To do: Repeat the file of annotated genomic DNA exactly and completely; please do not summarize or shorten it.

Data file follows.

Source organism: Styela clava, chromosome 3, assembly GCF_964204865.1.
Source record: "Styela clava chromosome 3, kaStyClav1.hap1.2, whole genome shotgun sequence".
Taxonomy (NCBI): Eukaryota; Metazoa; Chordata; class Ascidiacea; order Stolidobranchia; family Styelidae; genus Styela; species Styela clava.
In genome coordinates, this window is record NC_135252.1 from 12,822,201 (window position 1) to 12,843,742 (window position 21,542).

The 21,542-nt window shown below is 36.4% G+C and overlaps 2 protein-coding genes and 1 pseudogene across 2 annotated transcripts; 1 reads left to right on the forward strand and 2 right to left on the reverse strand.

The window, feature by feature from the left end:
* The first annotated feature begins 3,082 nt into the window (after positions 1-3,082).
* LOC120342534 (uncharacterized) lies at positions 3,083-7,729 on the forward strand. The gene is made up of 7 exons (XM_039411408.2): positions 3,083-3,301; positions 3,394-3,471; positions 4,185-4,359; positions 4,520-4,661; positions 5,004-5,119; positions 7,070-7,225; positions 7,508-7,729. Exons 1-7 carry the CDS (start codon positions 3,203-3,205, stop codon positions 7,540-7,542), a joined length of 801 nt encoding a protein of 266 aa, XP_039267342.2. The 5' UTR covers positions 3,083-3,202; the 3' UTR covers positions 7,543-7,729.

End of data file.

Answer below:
Source organism: Styela clava, chromosome 3, assembly GCF_964204865.1.
Source record: "Styela clava chromosome 3, kaStyClav1.hap1.2, whole genome shotgun sequence".
Taxonomy (NCBI): Eukaryota; Metazoa; Chordata; class Ascidiacea; order Stolidobranchia; family Styelidae; genus Styela; species Styela clava.
In genome coordinates, this window is record NC_135252.1 from 12,822,201 (window position 1) to 12,843,742 (window position 21,542).

The 21,542-nt window shown below is 36.4% G+C and overlaps 2 protein-coding genes and 1 pseudogene across 2 annotated transcripts; 1 reads left to right on the forward strand and 2 right to left on the reverse strand.

The window, feature by feature from the left end:
* The first annotated feature begins 3,082 nt into the window (after positions 1-3,082).
* LOC120342534 (uncharacterized) lies at positions 3,083-7,729 on the forward strand. The gene is made up of 7 exons (XM_039411408.2): positions 3,083-3,301; positions 3,394-3,471; positions 4,185-4,359; positions 4,520-4,661; positions 5,004-5,119; positions 7,070-7,225; positions 7,508-7,729. Exons 1-7 carry the CDS (start codon positions 3,203-3,205, stop codon positions 7,540-7,542), a joined length of 801 nt encoding a protein of 266 aa, XP_039267342.2. The 5' UTR covers positions 3,083-3,202; the 3' UTR covers positions 7,543-7,729.